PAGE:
Redskins

Giants reach 1-year deal with Arias

Giants reach 1-year deal with Arias

SAN FRANCISCO (AP) Infielder Joaquin Arias has agreed to a $925,000, one-year contract with the San Francisco Giants to avoid salary arbitration.

The deal reached Friday leaves reliever Sergio Romo as the only Giants arbitration-eligible player left to sign.

Arias made $525,000 last season and the deal was reached at the midpoint between what the Giants had offered and Arias had requested in salary arbitration.

Arias batted .270 with five homers and 34 RBIs in 112 games last season when he played mostly at shortstop and third base.

He had just eight at-bats in the postseason and did not play at all in San Francisco's World Series sweep against Detroit.

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Miami tagged Jarvis Landry - what does it mean for the Redskins?

Miami tagged Jarvis Landry - what does it mean for the Redskins?

Everything in the NFL feels like a powder keg, but the reality of Tuesday's opening of the franchise and transition tag period will play out as much more of a slow burn.

Few teams ever actually make moves on the opening day of the tag period, though the Dolphins bucked that conventional wisdom and used the non-exclusive franchise designation on wide receiver Jarvis Landry. 

Astute Redskins fans know the tag system all too well. Landry can now sign a one-year, fully guaranteed contract with the Dolphins worth more than $16 million, the average of the Top  5 paid receivers in the NFL. They can also trade Landry, and the compensation discussion with a non-exclusive tag begins at two first round draft picks, though it can eventually be settled for much less. 

What, if anything, does Miami's move mean for the Redskins? Let's take a look:

  1. Not gonna work here - Landry never really seemed like a great fit for the Redskins as a free agent, and that was before the franchise tag. He's a really good slot WR, but Washington already has that in Jamison Crowder. Whether or not Landry actually gets a deal done with the Dolphins or gets traded, it seems highly unlikely the Redskins are his next team. 
  2. "Spirit of the tag" - Miami putting the tag on Landry so early in the process signals that the team might be trying to trade him instead of actually trying to sign him. If that's the case, and plenty of people are suggesting just that, it would seem to be in contrast with the "spirit of the tag." The idea is that a franchise or transition tag is supposed to be used as a tool by an NFL franchise to get a long-term deal done with one of their own players facing free agency. Using the tag as a mechanism to pull of a trade seems very different. Why does any of this matter for Redskins fans? As reports emerged that Washington might look to use a tag on Kirk Cousins and work to trade him, the Cousins camp has made clear they would file a grievance against that technique. Why? Because it would violate the spirit of the tag. Well, it sure looks like Miami is doing the same thing, and as of now, nobody has complained. The situations aren't identical, few resemble the Redskins long, slow, awkward dance with Cousins, but certainly worth monitoring.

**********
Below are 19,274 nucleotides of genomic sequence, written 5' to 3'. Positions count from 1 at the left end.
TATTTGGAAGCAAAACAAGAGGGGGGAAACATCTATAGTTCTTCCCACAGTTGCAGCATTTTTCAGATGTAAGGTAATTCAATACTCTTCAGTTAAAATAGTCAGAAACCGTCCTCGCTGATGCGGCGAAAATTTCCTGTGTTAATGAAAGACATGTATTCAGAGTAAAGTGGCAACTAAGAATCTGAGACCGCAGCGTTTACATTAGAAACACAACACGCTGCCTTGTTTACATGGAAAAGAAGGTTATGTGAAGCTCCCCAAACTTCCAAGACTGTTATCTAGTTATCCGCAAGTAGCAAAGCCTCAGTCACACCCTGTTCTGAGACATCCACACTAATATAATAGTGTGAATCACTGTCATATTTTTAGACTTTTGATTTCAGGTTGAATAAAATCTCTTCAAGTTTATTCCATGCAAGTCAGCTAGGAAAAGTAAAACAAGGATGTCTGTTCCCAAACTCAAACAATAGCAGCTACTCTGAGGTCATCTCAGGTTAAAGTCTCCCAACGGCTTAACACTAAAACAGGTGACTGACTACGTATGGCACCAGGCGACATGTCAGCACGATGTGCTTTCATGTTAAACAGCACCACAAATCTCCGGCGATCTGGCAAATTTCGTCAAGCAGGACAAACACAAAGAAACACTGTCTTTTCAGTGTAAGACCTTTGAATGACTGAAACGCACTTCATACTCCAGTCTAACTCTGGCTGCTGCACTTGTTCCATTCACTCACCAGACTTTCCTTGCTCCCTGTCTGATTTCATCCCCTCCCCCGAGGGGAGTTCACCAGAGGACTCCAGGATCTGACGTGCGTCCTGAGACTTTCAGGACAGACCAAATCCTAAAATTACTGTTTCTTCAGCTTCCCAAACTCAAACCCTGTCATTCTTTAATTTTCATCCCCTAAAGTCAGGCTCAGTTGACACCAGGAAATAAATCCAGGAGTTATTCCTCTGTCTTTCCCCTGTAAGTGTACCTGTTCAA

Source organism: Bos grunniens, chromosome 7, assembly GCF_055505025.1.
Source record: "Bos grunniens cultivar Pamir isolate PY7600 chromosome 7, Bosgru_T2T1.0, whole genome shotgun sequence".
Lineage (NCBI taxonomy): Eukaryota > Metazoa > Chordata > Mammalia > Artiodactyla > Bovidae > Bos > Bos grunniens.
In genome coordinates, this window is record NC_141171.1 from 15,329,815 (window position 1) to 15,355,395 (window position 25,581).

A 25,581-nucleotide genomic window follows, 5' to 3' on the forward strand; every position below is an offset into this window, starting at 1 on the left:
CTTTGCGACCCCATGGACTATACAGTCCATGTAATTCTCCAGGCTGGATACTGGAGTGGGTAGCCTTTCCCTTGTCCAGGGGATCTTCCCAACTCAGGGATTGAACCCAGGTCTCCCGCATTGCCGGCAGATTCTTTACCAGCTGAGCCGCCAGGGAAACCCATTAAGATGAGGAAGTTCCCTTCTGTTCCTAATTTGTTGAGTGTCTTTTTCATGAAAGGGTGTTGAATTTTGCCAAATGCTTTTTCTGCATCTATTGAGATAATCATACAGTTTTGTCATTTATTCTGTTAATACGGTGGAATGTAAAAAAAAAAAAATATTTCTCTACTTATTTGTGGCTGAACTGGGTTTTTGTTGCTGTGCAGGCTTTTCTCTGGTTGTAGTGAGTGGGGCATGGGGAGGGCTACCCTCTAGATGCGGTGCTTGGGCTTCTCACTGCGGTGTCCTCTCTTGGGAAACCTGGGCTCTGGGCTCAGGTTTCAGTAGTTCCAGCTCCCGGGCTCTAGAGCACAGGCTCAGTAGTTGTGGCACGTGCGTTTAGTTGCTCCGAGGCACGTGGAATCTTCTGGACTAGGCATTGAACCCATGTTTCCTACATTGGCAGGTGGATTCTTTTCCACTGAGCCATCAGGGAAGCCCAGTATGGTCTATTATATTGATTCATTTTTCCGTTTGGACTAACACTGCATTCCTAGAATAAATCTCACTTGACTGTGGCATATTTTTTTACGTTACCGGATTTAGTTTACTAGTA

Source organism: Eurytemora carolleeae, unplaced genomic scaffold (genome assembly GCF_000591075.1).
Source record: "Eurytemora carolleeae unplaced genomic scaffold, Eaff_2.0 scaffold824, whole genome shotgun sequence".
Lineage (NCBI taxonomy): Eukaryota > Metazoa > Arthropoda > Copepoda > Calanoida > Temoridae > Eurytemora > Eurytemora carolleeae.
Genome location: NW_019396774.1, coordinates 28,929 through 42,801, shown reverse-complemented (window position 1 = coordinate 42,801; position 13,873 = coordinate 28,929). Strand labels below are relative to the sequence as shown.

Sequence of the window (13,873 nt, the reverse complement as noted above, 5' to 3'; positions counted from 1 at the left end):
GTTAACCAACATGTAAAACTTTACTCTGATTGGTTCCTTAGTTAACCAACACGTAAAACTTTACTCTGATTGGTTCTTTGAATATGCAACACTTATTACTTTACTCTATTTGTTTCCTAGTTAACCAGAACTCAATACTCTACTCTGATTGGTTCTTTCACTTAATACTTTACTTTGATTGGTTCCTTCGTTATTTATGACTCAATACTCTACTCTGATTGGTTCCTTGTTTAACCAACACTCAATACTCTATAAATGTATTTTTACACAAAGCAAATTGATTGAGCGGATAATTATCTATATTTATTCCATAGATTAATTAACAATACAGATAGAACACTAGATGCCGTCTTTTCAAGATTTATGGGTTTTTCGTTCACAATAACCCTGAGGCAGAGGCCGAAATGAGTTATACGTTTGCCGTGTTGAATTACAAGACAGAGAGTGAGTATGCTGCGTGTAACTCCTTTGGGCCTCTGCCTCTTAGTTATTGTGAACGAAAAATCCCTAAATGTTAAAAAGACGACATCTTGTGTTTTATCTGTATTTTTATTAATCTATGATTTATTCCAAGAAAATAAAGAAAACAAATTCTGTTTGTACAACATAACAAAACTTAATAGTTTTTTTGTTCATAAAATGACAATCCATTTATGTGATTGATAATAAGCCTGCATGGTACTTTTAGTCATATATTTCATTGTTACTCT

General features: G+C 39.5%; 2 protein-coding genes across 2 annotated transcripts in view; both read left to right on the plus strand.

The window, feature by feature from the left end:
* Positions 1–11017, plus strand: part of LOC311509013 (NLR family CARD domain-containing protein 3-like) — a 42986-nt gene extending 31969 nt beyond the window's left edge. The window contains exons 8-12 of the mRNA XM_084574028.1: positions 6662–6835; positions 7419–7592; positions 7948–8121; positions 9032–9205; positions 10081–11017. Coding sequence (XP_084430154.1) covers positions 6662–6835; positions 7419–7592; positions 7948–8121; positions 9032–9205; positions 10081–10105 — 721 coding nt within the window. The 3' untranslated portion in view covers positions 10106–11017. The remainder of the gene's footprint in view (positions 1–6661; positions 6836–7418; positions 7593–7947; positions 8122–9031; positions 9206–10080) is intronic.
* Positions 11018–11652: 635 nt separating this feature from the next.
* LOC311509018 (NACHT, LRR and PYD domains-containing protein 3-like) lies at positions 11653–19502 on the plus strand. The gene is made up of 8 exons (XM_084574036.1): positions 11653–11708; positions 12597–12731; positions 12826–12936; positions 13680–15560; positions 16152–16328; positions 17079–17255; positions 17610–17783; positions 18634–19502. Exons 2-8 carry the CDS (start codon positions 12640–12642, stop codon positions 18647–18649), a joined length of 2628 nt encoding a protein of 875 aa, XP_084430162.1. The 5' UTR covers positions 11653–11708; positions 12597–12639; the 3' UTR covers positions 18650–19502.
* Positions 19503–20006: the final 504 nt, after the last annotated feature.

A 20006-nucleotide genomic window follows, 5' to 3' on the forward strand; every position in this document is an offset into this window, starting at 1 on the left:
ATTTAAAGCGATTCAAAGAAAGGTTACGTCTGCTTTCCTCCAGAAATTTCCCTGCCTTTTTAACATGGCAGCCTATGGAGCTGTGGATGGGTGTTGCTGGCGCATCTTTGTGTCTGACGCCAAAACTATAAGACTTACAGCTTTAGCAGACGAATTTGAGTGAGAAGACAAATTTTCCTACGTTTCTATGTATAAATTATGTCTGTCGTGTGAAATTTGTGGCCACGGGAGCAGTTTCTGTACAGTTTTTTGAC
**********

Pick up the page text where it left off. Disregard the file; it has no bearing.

3. $$$$Wide Receivers$$$$ - The Redskins could use a veteran wideout to help their young group of Crowder and Josh Doctson. Well, with Landry getting tagged, the price tag just went up. The player that seems to make the most sense in Washington would be Jaguars wideout Allen Robinson. Coming off a knee injury in 2017, some thought Robinson could be signed on a somewhat team-friendly deal. If Landry can get franchised after a season where he didn't even get to 1,000 yards receiving, any thought of a team-friendly deal for Robinson is dead. Make no mistake, Landry and Robinson are good players, but the ever-increasing NFL salary cap will make both young receivers very well paid. 

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Caps make second blue line addition, acquire Jakub Jerabek from Montreal

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Caps make second blue line addition, acquire Jakub Jerabek from Montreal

The Capitals continued to retool their scuffling blue line on Wednesday, acquiring 26-year-old defenseman Jakub Jerabek from Montreal in exchange for a fifth-round pick in 2019.

The move comes a couple of days after GM Brian MacLellan dealt a conditional third-round selection to Chicago for swift skating Michal Kempny.

Both Jerabek and Kempny are left shot, puck-moving defensemen who move well and make crisp outlet passes. Both also hail from the Czech Republic.

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The team sees Jerabek as a No. 5 or 6, I’m told.

On Wednesday, the Caps also officially said goodbye to Taylor Chorney, who was claimed off waivers by Columbus. Chorney will report to the Blue Jackets.

The Caps were off on Wednesday as they made their way Florida for Thursday night’s meeting with the Panthers, so it’s unclear how Coach Barry Trotz intends to deploy his new defensemen.

But it’s probably safe to assume that Kempny will move into a spot within the top four with John Carlson, Dmitry Orlov and Matt Niskanen.

MORE CAPITALS: GET TO KNOW MICHAL KEMPNY

That figures to leave Brooks Orpik and Jerabek on the third pair, while rookies Christian Djoos and Madison Bowey jockey for position as the next man up.

Kempny is expected to make his Caps’ debut on Thursday night.

Is the Caps’ D corps better? Well, that remains to be seen. But it had become clear to MacLellan and Co. in recent weeks that the status quo was not going to cut it. This month, in fact, the team has allowed 39 goals in 10 games. Only the Rangers (40) have allowed more in the same span.

With the trade deadline looming next Monday, the Caps now have roughly $617,000 in cap space, according to www.capfriendly.com, and are at the roster maximum of 23 players. So they would need to make a move in order to add another body.